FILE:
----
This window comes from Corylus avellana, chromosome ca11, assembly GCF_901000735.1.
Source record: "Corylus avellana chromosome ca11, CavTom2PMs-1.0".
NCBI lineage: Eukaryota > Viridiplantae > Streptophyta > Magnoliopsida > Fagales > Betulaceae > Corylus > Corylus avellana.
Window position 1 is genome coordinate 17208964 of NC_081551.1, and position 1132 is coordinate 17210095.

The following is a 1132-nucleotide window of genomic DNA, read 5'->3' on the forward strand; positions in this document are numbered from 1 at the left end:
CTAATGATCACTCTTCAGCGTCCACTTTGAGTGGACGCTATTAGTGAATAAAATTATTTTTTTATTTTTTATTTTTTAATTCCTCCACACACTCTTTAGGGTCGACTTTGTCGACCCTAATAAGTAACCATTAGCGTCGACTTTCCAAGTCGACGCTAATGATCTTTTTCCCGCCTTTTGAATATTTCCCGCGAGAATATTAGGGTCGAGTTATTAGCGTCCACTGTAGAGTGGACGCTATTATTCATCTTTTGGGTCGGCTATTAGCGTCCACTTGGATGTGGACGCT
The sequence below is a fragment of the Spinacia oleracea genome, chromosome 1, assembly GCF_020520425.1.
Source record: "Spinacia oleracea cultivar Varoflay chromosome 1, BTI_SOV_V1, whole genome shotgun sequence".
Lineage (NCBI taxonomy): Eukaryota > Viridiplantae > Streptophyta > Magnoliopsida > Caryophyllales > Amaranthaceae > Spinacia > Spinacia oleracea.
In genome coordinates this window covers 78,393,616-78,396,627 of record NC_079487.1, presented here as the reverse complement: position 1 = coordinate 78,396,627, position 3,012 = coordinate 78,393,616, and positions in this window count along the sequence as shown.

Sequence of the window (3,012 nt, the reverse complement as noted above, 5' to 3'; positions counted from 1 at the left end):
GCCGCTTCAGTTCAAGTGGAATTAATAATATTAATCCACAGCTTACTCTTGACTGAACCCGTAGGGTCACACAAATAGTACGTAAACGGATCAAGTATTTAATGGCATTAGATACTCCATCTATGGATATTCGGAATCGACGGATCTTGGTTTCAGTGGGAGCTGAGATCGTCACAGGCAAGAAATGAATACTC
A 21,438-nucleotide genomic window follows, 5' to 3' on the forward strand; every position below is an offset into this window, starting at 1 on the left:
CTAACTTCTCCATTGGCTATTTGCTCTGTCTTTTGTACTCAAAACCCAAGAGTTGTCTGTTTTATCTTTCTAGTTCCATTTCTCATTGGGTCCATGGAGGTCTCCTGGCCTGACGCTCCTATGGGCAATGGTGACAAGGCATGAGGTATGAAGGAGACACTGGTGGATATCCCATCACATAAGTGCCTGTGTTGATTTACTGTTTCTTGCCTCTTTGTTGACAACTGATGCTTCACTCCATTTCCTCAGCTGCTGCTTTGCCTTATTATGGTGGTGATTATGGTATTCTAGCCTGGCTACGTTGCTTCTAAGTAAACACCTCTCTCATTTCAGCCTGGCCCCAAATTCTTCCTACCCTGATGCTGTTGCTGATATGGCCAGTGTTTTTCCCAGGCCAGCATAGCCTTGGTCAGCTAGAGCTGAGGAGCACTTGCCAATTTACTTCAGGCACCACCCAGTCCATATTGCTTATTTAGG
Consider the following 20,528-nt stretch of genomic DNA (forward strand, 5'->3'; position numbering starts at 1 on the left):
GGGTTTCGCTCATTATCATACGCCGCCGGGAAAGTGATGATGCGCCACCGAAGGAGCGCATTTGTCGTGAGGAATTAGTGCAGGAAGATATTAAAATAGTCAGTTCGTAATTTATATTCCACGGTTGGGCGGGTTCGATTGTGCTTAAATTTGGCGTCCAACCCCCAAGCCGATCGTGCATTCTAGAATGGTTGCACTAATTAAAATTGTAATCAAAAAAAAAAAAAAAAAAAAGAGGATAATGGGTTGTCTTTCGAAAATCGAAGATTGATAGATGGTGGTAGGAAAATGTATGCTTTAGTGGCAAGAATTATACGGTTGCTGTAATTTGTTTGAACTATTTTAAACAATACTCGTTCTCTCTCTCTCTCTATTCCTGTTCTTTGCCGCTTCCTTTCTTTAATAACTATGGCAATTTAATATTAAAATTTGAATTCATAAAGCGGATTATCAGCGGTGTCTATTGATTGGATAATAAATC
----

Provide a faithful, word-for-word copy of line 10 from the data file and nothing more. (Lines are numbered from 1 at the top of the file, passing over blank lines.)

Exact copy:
In genome coordinates this window covers 78,393,616-78,396,627 of record NC_079487.1, presented here as the reverse complement: position 1 = coordinate 78,396,627, position 3,012 = coordinate 78,393,616, and positions in this window count along the sequence as shown.